In This Chapter
Deciphering security messages
Responding to messages on the desktop
Error messages in real life are fairly easy to understand. A blinking digital clock means you need to set the time. A parked car’s beep means that you’ve left your keys in the ignition. A spouse’s stern glance means that you’ve forgotten something important.
But Windows error messages may have been written by a Senate subcommittee, if only the messages weren’t so brief. The error messages rarely describe what you did to cause the event or, even worse, how to fix the problem.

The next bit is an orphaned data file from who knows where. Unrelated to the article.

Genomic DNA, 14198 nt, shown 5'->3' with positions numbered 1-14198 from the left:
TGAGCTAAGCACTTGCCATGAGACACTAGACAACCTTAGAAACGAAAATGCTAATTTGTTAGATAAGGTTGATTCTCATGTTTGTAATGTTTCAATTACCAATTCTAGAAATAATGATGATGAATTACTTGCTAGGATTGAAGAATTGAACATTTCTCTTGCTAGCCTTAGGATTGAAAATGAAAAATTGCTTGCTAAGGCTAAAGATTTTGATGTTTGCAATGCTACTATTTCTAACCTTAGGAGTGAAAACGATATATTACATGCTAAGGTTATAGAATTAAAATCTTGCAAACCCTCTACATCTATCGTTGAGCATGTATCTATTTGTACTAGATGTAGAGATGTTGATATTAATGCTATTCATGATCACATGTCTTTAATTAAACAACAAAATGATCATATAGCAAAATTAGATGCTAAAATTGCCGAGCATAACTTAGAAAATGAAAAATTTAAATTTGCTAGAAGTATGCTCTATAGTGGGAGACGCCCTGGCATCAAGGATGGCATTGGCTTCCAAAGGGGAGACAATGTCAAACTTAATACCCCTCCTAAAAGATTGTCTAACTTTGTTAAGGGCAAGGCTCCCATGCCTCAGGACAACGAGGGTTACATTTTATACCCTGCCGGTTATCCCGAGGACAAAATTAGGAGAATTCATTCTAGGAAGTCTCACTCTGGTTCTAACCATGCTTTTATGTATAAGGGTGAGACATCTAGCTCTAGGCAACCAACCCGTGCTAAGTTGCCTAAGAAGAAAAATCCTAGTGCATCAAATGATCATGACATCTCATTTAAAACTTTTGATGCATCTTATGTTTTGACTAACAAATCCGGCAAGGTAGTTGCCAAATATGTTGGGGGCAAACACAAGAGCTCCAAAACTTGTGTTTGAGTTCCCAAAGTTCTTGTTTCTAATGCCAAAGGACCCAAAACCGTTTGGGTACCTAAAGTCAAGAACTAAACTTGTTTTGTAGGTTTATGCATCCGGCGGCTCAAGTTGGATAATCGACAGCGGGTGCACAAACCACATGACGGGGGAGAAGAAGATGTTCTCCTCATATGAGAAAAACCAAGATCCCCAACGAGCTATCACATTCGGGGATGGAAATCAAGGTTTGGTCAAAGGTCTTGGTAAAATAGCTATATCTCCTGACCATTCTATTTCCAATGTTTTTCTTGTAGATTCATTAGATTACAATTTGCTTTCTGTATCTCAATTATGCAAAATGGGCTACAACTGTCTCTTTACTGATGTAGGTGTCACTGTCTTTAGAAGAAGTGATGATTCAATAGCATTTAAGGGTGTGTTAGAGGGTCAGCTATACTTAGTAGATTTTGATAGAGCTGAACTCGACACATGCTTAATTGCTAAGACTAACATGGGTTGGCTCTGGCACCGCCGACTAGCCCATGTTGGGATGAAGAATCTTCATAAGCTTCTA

In this chapter, I’ve collected some of the most common Windows error messages, notifications, and just plain confusing attempts at conversation. Find a message that matches what you’re experiencing and then read how to handle the situation as gracefully as Windows will allow.
Meaning: The message in Figure 19-1 tells you that the Windows backup program, File History, isn’t working anymore.
Probable cause: File History was saving your files on a portable hard drive, ...